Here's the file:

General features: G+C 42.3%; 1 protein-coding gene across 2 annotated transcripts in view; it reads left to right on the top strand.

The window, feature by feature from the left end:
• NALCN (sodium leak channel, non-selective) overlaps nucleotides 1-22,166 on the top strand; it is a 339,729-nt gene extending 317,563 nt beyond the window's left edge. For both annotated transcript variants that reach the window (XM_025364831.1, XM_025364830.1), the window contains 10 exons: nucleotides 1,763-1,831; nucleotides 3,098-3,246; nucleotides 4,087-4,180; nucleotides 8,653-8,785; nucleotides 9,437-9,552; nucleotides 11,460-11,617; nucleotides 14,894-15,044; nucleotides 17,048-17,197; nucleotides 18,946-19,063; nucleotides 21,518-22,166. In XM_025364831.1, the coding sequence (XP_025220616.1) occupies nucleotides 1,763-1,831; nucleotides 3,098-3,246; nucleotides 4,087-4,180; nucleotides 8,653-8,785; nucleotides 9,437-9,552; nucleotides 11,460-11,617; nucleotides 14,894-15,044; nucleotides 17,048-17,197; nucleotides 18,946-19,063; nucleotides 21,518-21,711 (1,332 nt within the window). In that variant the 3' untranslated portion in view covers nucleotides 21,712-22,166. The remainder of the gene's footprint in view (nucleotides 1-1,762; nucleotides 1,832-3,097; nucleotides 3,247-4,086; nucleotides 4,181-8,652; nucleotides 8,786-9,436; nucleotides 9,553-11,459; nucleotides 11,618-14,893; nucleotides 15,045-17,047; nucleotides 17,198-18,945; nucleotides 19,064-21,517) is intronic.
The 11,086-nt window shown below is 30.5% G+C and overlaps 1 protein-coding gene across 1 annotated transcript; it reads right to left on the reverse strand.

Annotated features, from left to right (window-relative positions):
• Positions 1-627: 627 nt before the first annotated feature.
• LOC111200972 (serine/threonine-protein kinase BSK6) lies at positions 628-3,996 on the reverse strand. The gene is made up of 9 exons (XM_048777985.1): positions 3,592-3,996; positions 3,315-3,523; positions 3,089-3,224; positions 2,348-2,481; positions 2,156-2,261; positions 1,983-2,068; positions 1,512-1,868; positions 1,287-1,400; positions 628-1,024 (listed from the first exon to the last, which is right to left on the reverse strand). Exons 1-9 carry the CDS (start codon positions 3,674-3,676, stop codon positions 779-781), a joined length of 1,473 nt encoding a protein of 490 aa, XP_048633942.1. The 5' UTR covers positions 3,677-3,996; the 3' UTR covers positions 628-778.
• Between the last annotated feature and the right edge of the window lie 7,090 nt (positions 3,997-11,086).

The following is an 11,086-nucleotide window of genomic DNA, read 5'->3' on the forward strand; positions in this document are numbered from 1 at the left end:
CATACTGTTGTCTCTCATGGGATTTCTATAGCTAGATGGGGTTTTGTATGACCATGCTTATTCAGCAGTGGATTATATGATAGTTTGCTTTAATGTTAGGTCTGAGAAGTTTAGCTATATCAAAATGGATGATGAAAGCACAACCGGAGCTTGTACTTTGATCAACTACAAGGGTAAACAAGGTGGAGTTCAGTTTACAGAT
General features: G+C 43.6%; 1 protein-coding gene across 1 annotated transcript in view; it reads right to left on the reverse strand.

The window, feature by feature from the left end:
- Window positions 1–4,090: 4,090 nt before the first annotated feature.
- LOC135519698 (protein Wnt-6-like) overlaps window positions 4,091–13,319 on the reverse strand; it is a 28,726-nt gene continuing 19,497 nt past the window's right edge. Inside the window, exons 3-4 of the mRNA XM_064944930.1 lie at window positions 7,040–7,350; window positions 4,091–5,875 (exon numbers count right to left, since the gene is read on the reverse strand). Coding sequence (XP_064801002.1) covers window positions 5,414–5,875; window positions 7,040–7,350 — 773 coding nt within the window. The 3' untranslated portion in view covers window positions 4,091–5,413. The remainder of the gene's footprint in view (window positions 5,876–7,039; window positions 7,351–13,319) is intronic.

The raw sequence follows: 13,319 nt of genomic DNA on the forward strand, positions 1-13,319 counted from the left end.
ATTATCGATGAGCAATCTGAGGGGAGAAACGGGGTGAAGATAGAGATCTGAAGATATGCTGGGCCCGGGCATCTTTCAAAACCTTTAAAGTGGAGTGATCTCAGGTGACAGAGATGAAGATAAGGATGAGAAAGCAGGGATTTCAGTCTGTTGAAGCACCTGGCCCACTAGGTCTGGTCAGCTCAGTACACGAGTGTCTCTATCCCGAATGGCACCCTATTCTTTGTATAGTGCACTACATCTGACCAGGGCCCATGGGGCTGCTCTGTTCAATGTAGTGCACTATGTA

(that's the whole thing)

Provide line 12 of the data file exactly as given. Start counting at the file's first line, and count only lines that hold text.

The window, feature by feature from the left end: